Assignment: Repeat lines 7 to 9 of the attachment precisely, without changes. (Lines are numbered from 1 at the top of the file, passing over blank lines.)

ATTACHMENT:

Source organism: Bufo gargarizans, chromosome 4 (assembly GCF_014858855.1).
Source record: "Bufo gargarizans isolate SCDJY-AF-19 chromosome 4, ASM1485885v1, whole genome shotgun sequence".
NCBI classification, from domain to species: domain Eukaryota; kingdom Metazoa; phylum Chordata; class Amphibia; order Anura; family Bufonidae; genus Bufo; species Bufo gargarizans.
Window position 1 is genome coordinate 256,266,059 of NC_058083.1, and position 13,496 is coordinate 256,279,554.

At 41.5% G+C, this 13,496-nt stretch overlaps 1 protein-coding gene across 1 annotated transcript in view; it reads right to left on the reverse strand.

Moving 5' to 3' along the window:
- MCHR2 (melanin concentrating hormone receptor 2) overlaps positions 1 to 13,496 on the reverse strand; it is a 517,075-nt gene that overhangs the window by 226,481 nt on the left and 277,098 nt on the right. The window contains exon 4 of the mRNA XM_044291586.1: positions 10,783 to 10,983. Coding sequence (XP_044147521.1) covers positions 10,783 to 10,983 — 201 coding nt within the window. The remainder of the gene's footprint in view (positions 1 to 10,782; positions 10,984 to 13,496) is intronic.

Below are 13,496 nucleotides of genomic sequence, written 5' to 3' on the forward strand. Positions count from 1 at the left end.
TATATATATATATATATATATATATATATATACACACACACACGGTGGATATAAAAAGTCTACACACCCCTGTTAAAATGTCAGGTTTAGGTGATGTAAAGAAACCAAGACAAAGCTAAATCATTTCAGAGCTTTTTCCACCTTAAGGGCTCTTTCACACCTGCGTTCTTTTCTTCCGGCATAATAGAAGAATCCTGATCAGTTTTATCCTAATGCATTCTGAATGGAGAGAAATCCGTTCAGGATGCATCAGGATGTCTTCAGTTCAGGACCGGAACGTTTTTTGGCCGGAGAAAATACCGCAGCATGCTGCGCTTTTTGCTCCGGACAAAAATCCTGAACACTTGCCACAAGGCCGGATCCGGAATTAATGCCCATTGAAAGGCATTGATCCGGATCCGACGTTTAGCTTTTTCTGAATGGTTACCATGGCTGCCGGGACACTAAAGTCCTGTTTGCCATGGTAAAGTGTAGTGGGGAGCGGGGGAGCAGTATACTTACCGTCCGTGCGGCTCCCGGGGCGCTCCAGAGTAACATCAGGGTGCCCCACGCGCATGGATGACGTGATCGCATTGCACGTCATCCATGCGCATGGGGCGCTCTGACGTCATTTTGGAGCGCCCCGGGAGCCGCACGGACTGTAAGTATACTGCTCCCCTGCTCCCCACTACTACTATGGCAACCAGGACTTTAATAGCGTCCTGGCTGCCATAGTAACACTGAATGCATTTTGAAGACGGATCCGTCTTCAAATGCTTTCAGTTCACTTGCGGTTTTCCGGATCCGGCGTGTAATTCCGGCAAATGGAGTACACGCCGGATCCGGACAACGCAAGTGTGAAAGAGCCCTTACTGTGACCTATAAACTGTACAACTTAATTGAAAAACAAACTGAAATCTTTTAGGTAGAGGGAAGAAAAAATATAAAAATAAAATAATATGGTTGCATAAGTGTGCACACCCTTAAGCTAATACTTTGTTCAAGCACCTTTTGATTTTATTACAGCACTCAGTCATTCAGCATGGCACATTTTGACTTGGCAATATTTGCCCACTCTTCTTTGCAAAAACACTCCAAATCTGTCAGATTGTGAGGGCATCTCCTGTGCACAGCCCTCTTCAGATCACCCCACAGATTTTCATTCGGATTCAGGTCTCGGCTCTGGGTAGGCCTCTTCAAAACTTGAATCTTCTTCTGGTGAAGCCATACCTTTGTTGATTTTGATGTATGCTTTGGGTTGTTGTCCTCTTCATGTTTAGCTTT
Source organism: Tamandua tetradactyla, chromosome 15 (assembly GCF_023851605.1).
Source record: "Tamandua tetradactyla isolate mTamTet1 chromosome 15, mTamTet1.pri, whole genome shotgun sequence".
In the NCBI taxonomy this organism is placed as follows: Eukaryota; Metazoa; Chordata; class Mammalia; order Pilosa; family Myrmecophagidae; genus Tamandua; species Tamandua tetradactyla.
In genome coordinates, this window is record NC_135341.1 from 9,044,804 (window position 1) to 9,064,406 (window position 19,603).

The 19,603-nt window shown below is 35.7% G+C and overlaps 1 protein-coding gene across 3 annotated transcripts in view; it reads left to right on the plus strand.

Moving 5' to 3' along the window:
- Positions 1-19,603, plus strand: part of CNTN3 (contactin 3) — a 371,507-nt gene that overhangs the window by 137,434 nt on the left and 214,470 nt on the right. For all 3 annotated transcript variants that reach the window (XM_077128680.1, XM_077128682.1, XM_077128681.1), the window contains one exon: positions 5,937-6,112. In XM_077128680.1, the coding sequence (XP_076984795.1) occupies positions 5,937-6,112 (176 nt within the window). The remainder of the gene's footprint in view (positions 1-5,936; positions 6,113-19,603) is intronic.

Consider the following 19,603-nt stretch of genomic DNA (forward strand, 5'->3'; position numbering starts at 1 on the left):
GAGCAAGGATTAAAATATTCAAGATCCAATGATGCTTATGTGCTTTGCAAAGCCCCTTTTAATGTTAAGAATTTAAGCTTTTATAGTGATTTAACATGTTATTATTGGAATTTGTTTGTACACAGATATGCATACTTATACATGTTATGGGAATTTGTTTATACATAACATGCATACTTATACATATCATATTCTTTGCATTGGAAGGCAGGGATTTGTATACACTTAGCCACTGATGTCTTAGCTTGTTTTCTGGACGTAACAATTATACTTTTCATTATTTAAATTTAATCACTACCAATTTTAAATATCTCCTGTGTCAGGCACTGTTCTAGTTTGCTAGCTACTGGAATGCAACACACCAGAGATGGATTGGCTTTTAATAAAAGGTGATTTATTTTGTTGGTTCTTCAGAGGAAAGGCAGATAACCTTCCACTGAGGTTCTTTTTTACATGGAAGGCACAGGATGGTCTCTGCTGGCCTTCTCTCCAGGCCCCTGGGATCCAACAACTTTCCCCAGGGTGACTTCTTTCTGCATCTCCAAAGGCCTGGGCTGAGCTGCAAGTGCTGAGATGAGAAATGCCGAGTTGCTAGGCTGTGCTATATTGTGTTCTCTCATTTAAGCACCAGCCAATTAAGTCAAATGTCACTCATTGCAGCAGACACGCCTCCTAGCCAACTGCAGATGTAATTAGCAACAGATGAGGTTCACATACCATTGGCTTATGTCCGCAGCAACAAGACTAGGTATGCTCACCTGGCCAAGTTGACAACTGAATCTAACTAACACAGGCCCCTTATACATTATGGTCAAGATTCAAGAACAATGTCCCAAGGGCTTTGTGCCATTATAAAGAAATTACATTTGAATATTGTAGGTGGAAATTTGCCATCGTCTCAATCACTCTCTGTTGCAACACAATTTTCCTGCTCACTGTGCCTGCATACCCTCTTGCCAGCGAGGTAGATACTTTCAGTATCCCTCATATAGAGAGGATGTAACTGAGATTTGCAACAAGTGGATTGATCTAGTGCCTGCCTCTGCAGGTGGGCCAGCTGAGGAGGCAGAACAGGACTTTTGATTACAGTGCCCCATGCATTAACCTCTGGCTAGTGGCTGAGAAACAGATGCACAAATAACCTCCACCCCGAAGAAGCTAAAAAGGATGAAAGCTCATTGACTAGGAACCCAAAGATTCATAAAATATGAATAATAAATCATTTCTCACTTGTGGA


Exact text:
- MCHR2 (melanin concentrating hormone receptor 2) overlaps positions 1 to 13,496 on the reverse strand; it is a 517,075-nt gene that overhangs the window by 226,481 nt on the left and 277,098 nt on the right. The window contains exon 4 of the mRNA XM_044291586.1: positions 10,783 to 10,983. Coding sequence (XP_044147521.1) covers positions 10,783 to 10,983 — 201 coding nt within the window. The remainder of the gene's footprint in view (positions 1 to 10,782; positions 10,984 to 13,496) is intronic.

Below are 13,496 nucleotides of genomic sequence, written 5' to 3' on the forward strand. Positions count from 1 at the left end.
TATATATATATATATATATATATATATATATACACACACACACGGTGGATATAAAAAGTCTACACACCCCTGTTAAAATGTCAGGTTTAGGTGATGTAAAGAAACCAAGACAAAGCTAAATCATTTCAGAGCTTTTTCCACCTTAAGGGCTCTTTCACACCTGCGTTCTTTTCTTCCGGCATAATAGAAGAATCCTGATCAGTTTTATCCTAATGCATTCTGAATGGAGAGAAATCCGTTCAGGATGCATCAGGATGTCTTCAGTTCAGGACCGGAACGTTTTTTGGCCGGAGAAAATACCGCAGCATGCTGCGCTTTTTGCTCCGGACAAAAATCCTGAACACTTGCCACAAGGCCGGATCCGGAATTAATGCCCATTGAAAGGCATTGATCCGGATCCGACGTTTAGCTTTTTCTGAATGGTTACCATGGCTGCCGGGACACTAAAGTCCTGTTTGCCATGGTAAAGTGTAGTGGGGAGCGGGGGAGCAGTATACTTACCGTCCGTGCGGCTCCCGGGGCGCTCCAGAGTAACATCAGGGTGCCCCACGCGCATGGATGACGTGATCGCATTGCACGTCATCCATGCGCATGGGGCGCTCTGACGTCATTTTGGAGCGCCCCGGGAGCCGCACGGACTGTAAGTATACTGCTCCCCTGCTCCCCACTACTACTATGGCAACCAGGACTTTAATAGCGTCCTGGCTGCCATAGTAACACTGAATGCATTTTGAAGACGGATCCGTCTTCAAATGCTTTCAGTTCACTTGCGGTTTTCCGGATCCGGCGTGTAATTCCGGCAAATGGAGTACACGCCGGATCCGGACAACGCAAGTGTGAAAGAGCCCTTACTGTGACCTATAAACTGTACAACTTAATTGAAAAACAAACTGAAATCTTTTAGGTAGAGGGAAGAAAAAATATAAAAATAAAATAATATGGTTGCATAAGTGTGCACACCCTTAAGCTAATACTTTGTTCAAGCACCTTTTGATTTTATTACAGCACTCAGTCATTCAGCATGGCACATTTTGACTTGGCAATATTTGCCCACTCTTCTTTGCAAAAACACTCCAAATCTGTCAGATTGTGAGGGCATCTCCTGTGCACAGCCCTCTTCAGATCACCCCACAGATTTTCATTCGGATTCAGGTCTCGGCTCTGGGTAGGCCTCTTCAAAACTTGAATCTTCTTCTGGTGAAGCCATACCTTTGTTGATTTTGATGTATGCTTTGGGTTGTTGTCCTCTTCATGTTTAGCTTT